Clinton was never indicted, but he faced serious consequences for his presidential misconduct. His legal problems related to his treatment of and relationships with several women who were not his wife.
Clinton was accused of lying in court proceedings in a sexual harassment case filed against him. His alleged lying led to his impeachment for lying under oath to a federal grand jury and obstruction of justice. The Senate voted not to convict him, and thus he was not removed from office. A federal district judge held Clinton in contempt of court for making false statements in deposition testimony in the case.
Unlike Nixon, Clinton paid a price for his presidential misconduct. An Arkansas Supreme Court committee sued him for his behavior while in office and asked that Clinton be disbarred for his behavior.
Clinton settled the suit by agreeing to a five-year suspension of his law license, a $25,000 fine and public acknowledgment that he had violated the Arkansas Rules of Professional Conduct. He accepted a punishment far harsher than the reprimand normally given in similar situations, but he escaped criminal prosecution.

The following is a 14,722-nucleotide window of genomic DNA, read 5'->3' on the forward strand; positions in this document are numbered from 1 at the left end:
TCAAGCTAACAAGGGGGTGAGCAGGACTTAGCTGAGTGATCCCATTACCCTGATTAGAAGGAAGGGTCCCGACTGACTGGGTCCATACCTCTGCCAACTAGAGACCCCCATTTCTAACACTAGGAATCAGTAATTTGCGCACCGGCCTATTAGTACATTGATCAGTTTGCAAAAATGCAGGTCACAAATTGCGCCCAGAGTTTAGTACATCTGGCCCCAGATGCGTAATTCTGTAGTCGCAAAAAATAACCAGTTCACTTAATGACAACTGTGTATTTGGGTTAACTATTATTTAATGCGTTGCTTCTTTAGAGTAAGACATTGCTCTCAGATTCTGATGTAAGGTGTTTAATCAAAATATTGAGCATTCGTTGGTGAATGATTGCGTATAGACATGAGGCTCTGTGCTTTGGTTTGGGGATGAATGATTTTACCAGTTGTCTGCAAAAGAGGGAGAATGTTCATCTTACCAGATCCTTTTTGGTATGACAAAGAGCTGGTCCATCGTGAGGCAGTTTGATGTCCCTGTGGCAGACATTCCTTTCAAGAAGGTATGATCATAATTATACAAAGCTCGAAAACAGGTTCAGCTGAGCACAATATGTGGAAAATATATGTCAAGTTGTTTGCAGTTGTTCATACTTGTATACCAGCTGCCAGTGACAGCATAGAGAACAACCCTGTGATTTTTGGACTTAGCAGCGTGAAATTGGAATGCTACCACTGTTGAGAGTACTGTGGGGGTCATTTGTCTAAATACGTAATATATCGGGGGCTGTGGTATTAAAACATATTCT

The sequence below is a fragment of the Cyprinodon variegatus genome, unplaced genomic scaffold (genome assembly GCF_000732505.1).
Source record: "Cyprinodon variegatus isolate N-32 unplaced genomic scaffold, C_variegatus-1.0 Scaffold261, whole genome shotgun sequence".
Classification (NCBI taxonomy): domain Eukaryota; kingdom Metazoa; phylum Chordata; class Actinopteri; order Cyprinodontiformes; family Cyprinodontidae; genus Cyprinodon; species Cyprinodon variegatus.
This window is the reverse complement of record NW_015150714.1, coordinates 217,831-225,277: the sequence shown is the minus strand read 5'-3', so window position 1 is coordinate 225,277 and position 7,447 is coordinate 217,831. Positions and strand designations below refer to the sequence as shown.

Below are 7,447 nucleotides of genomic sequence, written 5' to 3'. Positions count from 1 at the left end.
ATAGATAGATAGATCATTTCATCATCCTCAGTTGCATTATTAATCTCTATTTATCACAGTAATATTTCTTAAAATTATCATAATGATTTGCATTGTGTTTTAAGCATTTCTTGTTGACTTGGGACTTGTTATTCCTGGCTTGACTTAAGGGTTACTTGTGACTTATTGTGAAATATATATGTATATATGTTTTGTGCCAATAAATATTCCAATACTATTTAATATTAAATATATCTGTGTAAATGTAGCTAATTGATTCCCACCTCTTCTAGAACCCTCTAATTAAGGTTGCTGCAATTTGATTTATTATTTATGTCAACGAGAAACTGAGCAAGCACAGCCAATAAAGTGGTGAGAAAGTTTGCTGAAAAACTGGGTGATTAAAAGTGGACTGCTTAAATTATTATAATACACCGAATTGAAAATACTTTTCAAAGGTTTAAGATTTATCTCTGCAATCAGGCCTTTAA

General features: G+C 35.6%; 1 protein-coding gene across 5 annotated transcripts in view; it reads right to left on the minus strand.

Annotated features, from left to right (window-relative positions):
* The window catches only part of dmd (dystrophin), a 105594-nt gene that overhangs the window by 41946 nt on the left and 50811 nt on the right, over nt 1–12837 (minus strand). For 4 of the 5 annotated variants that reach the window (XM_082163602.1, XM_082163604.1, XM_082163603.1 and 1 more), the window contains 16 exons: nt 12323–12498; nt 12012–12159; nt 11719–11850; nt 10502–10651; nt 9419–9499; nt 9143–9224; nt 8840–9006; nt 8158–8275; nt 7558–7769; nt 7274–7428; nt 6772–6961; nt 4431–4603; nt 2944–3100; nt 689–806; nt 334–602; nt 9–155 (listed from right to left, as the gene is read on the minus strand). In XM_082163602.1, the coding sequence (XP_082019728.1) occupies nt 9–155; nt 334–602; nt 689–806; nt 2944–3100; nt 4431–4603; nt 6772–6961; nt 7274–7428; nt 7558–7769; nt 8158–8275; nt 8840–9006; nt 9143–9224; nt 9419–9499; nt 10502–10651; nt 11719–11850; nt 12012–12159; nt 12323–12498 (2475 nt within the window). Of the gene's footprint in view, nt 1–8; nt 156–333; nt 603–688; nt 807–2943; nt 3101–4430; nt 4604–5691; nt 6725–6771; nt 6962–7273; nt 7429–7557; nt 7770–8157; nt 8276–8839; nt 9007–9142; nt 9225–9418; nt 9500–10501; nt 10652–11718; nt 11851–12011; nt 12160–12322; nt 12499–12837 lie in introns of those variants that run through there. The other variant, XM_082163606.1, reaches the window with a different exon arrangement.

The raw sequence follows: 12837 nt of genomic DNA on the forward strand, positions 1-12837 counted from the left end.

Preserving the rule of law
Trump now faces multiple criminal investigations that could result in an indictment. No former president has faced so many possible indictments.
Any decision for or against indicting Trump could threaten the rule of law if it is not carefully considered and supported by the evidence. As weighty and historic as the decisions about indicting Trump may seem, they reflect the country’s larger struggle in navigating how to deal with presidential misconduct.
The next steps in Trump’s legal saga will be key in determining how our democracy decides to hold former presidents accountable for their misconduct.
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